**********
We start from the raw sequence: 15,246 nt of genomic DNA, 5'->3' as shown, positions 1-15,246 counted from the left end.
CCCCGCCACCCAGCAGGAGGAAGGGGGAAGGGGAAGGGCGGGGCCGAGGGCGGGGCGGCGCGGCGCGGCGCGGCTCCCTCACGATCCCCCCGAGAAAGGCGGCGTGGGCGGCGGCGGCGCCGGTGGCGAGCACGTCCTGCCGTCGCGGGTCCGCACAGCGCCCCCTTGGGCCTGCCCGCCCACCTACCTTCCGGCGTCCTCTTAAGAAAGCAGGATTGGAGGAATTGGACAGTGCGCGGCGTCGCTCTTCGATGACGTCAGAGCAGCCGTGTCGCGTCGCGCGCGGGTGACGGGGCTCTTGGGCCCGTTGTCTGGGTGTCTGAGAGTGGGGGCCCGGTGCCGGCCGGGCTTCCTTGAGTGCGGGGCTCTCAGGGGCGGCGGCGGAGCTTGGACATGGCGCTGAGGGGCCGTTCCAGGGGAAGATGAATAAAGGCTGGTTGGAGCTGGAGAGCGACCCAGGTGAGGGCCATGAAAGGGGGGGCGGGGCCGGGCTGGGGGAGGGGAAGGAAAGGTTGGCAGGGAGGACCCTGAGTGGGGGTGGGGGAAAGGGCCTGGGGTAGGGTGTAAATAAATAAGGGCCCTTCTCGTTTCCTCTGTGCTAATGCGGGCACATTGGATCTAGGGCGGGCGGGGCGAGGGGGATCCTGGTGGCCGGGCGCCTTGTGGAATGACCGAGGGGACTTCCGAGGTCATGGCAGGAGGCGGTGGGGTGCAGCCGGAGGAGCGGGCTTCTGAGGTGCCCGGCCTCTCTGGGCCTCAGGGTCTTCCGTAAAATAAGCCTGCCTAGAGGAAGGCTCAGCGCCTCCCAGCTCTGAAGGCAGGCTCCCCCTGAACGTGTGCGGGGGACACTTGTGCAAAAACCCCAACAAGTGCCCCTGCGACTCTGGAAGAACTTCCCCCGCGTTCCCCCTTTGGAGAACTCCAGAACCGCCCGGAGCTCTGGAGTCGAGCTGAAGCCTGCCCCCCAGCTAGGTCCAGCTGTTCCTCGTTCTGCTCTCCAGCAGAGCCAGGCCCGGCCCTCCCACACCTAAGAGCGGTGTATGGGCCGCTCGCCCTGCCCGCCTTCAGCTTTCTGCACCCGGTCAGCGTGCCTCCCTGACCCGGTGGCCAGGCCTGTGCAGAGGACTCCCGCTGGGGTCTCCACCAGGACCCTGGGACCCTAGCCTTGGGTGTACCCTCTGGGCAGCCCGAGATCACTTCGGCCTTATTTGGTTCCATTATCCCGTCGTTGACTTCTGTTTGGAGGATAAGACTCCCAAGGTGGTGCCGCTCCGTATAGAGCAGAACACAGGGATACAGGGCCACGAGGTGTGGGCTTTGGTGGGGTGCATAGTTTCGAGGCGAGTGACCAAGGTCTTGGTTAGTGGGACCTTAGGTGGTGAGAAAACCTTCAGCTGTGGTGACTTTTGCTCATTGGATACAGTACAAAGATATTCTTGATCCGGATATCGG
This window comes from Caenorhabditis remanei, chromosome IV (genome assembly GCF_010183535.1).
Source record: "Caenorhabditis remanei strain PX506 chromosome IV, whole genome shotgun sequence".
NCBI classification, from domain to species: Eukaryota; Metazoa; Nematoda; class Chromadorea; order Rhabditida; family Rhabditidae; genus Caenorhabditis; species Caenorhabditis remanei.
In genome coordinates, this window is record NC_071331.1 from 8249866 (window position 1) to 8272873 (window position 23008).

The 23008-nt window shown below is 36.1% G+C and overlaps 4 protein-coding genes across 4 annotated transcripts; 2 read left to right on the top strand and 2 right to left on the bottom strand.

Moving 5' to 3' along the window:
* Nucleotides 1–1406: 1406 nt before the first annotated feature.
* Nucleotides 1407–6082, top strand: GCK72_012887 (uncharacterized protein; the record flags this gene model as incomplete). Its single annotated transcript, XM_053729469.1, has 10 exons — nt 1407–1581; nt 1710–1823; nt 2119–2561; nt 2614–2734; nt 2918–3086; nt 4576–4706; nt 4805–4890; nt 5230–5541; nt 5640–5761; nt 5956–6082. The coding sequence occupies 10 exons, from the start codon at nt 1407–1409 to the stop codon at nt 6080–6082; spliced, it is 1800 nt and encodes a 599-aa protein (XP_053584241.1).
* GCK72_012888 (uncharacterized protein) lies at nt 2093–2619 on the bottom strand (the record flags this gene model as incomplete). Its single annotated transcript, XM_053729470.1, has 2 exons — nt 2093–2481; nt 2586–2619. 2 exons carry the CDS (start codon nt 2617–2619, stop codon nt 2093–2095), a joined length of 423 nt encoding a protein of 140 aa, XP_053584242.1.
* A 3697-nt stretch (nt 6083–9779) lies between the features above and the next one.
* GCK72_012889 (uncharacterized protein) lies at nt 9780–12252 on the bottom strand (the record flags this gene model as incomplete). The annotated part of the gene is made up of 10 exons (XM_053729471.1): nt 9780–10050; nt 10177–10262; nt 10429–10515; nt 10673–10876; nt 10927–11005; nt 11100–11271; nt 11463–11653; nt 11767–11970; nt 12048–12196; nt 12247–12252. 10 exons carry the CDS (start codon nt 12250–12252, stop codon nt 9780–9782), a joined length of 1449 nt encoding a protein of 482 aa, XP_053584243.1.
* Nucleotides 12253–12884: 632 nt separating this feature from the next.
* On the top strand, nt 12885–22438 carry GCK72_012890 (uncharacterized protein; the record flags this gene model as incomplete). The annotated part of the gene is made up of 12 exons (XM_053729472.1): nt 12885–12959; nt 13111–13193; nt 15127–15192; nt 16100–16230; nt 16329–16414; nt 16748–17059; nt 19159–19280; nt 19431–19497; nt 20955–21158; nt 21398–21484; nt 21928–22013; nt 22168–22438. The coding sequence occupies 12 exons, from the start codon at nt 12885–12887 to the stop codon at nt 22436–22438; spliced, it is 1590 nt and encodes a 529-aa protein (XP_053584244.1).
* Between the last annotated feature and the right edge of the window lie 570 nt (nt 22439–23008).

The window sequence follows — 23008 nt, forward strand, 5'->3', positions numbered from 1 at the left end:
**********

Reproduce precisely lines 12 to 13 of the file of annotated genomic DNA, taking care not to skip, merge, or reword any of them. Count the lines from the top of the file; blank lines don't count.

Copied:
* A 3697-nt stretch (nt 6083–9779) lies between the features above and the next one.
* GCK72_012889 (uncharacterized protein) lies at nt 9780–12252 on the bottom strand (the record flags this gene model as incomplete). The annotated part of the gene is made up of 10 exons (XM_053729471.1): nt 9780–10050; nt 10177–10262; nt 10429–10515; nt 10673–10876; nt 10927–11005; nt 11100–11271; nt 11463–11653; nt 11767–11970; nt 12048–12196; nt 12247–12252. 10 exons carry the CDS (start codon nt 12250–12252, stop codon nt 9780–9782), a joined length of 1449 nt encoding a protein of 482 aa, XP_053584243.1.